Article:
Toy Story 2 3D is more than the sum of its 3D parts, though. Buzz and Woody's second adventure continually grabs hold of videophiles and casual filmfans alike with bold, beautiful colors, flawless blacks, and beautiful contrast leveling. Whether cooling off in a dimly lit apartment, baking on Andy's sunny front lawn, or buried within Zurg's neon-infested lair, each element of Pixar's animation demands attention. You can read every tiny word on Andy's book bindings and wall posters (even if some crosstalk hinders the smallest letters on occasion), count the specks of dust collecting on Wheezy's head, trace the path of every stitch on the Roundup Gang's Golden Age costumes, and practically pluck the errant bits of stubble from Al's ungainly jowls. More importantly, fine detail is clean, stable and pixel-for-pixel perfect, edge definition is laser-sharp, and every texture (from Mr. Potato Head's bumpy skin to Buster's bristly fur to Rex's reptilian hide) has been painstakingly rendered with the utmost care. Artifacting? Not a blip. Ringing? None that I saw. Noise? Nope. Banding? Not much at all. Aliasing? The only thing I noticed are instances that will escape even the most stone-cold videophiles. As if the excellent Blu-ray release of Toy Story 2 weren't enough, along comes Toy Story 2 3D; yet another marvelous Pixar release, this time with a near-perfect 3D presentation.
Make no mistake: Toy Story 2 means business. I could write three paragraphs about the sonic wonders awaiting listeners in the first five-minutes of the film alone -- my entire house shook as the opening credits roared overhead, as Buzz rocketed across a seemingly desolate landscape, obliterated an army of emerging robot warriors, and descended into Emperor Zurg's underground fortress -- but I'd run out of gushing superlatives long before giving the rest of Disney's arresting, sternum-rattling DTS-HD Master Audio 5.1 surround track its proper due. As if the LFE channel didn't cause enough damage at the outset, the mix continues its bombardment, handily transforming approaching traffic into a deafening menace, mean-spirited humans into deadly giants, and shuddering luggage belts into rampaging rivers. Meanwhile, the rear speakers aggressively enter the fray. Toy store aisles become vast cities, high grass becomes a daunting forest, an air vent becomes a sprawling industrial shaft, and every car horn and Barbie squeal that punctuates the soundscape becomes a key component of the experience. Moreover, dialogue remains crisp and clear throughout, directionality is amazing (particularly for an animated film), pans seem to travel at the speed of light, the soundfield is incredibly immersive, Randy Newman's music swells from every direction... I could go on and on. But it all boils down to this: Toy Story 2 proves itself to be a visual stunner and a sonic powerhouse. Kudos, Disney.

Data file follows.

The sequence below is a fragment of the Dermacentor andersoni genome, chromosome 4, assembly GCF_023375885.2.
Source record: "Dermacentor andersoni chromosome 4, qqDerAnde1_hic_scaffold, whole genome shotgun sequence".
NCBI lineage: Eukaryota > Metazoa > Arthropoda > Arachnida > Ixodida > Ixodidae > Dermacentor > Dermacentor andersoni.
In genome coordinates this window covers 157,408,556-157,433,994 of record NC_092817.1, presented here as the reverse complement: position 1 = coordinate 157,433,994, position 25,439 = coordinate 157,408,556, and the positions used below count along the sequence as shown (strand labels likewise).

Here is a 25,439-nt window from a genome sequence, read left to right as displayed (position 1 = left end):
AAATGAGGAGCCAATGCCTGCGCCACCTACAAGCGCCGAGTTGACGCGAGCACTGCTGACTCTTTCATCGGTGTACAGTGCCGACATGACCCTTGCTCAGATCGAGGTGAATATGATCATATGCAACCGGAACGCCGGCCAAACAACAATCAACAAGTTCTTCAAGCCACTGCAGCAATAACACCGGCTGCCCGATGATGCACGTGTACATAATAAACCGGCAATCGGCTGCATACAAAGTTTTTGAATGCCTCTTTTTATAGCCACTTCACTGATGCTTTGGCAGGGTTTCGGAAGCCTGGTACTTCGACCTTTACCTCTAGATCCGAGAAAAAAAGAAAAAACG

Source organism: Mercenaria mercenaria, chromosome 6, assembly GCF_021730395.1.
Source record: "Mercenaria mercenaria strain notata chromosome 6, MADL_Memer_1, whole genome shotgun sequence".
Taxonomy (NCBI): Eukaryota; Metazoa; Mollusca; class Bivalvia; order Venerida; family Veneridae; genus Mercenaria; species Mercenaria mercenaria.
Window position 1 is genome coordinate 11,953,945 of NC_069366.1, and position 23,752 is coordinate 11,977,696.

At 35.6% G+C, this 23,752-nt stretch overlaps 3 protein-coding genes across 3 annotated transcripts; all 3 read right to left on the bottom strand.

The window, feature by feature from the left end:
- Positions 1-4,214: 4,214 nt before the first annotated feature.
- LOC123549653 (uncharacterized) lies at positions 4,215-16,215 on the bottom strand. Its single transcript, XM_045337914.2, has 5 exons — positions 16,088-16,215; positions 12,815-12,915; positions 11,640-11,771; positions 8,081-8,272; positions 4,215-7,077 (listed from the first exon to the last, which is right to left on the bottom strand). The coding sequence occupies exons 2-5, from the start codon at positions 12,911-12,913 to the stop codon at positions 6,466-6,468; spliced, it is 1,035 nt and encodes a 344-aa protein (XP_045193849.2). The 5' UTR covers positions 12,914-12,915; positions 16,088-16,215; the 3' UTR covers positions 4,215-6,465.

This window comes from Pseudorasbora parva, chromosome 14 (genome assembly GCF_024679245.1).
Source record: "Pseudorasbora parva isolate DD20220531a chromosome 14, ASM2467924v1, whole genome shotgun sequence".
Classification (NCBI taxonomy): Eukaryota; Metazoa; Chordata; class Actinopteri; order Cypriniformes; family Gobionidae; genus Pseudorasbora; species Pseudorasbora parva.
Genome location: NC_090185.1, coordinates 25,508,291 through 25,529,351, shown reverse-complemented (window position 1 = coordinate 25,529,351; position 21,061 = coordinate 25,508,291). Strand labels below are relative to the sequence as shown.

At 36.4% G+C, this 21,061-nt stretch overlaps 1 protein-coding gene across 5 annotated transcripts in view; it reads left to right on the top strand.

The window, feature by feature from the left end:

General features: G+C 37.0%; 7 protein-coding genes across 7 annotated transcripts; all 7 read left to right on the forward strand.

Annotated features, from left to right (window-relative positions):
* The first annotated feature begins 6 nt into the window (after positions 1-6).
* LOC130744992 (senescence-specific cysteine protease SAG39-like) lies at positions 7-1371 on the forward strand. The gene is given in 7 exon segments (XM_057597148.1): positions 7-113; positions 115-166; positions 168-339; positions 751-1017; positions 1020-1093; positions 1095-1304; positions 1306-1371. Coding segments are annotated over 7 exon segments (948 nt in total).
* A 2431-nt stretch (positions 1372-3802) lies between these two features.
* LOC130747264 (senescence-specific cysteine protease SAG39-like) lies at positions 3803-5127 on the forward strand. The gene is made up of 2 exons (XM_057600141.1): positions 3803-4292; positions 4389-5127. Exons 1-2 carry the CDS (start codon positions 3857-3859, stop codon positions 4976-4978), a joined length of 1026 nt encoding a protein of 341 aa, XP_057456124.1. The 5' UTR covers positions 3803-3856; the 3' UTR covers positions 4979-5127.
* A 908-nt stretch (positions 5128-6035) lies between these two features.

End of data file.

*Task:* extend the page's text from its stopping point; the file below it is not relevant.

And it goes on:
Toy Story 2 3D barrels onto shelves with a bevy of special features, among them some recently produced high definition material and all of the supplemental content from the previously released DVD edition (albeit presented in standard definition). While Toy Story 3D has a deeper, more extensive package, Disney has assembled a nice collection of Toy Story 2 goodies that should still satisfy anyone who picks up the 4-disc 3D combo pack.
Audio Commentary: Director John Lasseter, co-directors Lee Unkrich and Ash Brannon, and co-writer Andrew Stanton deliver an engaging, shot-by-shot stream-of-consciousness commentary in which they point out countless small touches in the animation, the film's many themes, the evolution of the team's technical methodology, the development of the story and the characters, and the hurdles they had to overcome to reference Toy Story without repeating themselves. If you've never taken the time to listen to a Pixar commentary, this is a great place to start.
Toy Story 3 Sneak Peek: The Characters (HD, 4 minutes): While the "Sneak Peek" included with Toy Story introduced the story of Toy Story 3, this featurette explores the new characters in Buzz and Woody's third adventure.